Chefs Matt Nichols and Jeff Massey, co-owners of Restaurant 62 in Abbotsford, used the local goji berries in the salad course for the recent Taste of Abby food festival dinner — Heirloom Tomatoes with Mount Lehman buffalo fresco, cucumber, puffed quinoa, Hunters Dale lemon basil, and goji berry dressing.

“The goji berries add the brightness and acidity to the vinaigrette,” says Massey, who describes the flavour of the fresh berries as sweet with crab apple or quince notes. “They have a fair bit of sweetness but there’s a tannic structure in the skin.”

Restaurant 62 focuses on local ingredients and Massey says they’ve used the fresh and frozen berries in both sweet and savoury dishes — pureed with shallots, rosemary and sage as a sauce for roast pork and blitzed into a sorbet for a late season dessert.

Because dried goji berries can be quite hard and chewy, you can quickly rehydrate them in water before adding them to your dishes or pureeing for sauces and sorbets.

In her eponymous cookbook, Susanna Foo Chinese Cuisine, the revered Asian-American chef describes how her mother simmered chicken with

dried “go chi” berries and ginger, the family dipping the tender boiled chicken in soy sauce then drinking the nutritious broth. Foo also adds goji berries to the vinaigrette for her Lotus Salad and includes a recipe for Brandied Go Chi, the dried berries plumped in orange juice and brandy.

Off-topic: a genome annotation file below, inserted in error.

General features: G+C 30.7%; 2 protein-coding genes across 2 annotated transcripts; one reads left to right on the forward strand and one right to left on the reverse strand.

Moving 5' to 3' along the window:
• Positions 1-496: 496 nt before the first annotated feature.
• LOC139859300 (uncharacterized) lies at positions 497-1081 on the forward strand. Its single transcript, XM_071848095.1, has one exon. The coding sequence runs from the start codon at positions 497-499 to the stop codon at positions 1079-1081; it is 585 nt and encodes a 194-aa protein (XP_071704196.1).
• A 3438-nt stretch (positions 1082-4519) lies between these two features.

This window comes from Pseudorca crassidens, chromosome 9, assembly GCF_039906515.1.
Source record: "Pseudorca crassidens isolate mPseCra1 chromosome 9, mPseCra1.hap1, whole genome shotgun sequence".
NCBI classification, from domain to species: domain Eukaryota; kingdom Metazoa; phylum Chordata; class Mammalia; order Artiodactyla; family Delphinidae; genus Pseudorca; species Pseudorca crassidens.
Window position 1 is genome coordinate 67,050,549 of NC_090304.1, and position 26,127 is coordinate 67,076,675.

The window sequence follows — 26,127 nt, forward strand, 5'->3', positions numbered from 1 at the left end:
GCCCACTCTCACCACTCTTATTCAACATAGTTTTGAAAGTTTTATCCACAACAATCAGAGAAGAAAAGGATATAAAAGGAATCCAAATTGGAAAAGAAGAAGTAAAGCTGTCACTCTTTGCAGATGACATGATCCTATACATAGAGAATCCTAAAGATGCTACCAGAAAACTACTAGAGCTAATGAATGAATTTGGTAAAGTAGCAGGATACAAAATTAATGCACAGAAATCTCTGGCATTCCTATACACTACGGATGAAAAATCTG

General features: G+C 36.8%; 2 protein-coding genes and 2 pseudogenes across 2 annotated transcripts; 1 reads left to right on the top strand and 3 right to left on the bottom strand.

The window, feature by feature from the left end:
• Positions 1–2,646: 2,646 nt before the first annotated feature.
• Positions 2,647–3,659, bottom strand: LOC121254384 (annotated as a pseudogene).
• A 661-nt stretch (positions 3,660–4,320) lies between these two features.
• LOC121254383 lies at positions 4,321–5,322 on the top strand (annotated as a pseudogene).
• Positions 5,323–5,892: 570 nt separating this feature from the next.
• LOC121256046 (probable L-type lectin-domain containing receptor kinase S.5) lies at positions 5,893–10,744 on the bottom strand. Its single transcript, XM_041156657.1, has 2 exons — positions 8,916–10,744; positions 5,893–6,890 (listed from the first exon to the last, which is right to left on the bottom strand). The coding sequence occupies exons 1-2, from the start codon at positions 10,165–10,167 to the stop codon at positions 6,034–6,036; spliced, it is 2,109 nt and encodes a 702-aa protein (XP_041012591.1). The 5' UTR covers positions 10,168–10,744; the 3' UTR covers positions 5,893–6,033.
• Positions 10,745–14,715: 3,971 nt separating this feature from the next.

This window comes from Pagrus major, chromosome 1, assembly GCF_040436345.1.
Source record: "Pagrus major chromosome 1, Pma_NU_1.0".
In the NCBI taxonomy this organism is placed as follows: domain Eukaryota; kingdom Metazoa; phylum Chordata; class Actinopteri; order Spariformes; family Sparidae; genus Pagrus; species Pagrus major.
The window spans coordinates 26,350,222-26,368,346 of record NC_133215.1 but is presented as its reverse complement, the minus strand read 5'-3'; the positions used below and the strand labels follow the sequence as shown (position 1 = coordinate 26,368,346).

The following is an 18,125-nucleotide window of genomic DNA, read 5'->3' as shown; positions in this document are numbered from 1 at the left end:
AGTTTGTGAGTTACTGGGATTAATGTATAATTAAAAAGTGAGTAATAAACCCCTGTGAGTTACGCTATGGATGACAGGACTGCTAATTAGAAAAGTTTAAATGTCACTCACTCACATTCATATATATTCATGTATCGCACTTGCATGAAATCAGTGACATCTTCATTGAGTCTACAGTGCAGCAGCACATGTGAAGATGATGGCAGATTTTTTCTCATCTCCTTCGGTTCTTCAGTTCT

In Beyond the Great Wall: Recipes and Travels in the other China, Naomi Duguid writes that wolfberries “have played a role in traditional Chinese medicine for centuries, as a food that is beneficial to the kidneys and liver, nourishes the blood, and is good for the eyes.” She recommends brewing them as a tea, or adding wolfberries (goji) to the water before boiling her pork and leek dumplings.

So add a new ruby-red, berry to your shopping list — whether dried or fresh, the goji is an exotic and healthy BC fruit.

And best of luck to all in 2023 — may you always have more than you need!

© Cinda Chavich


bottom of page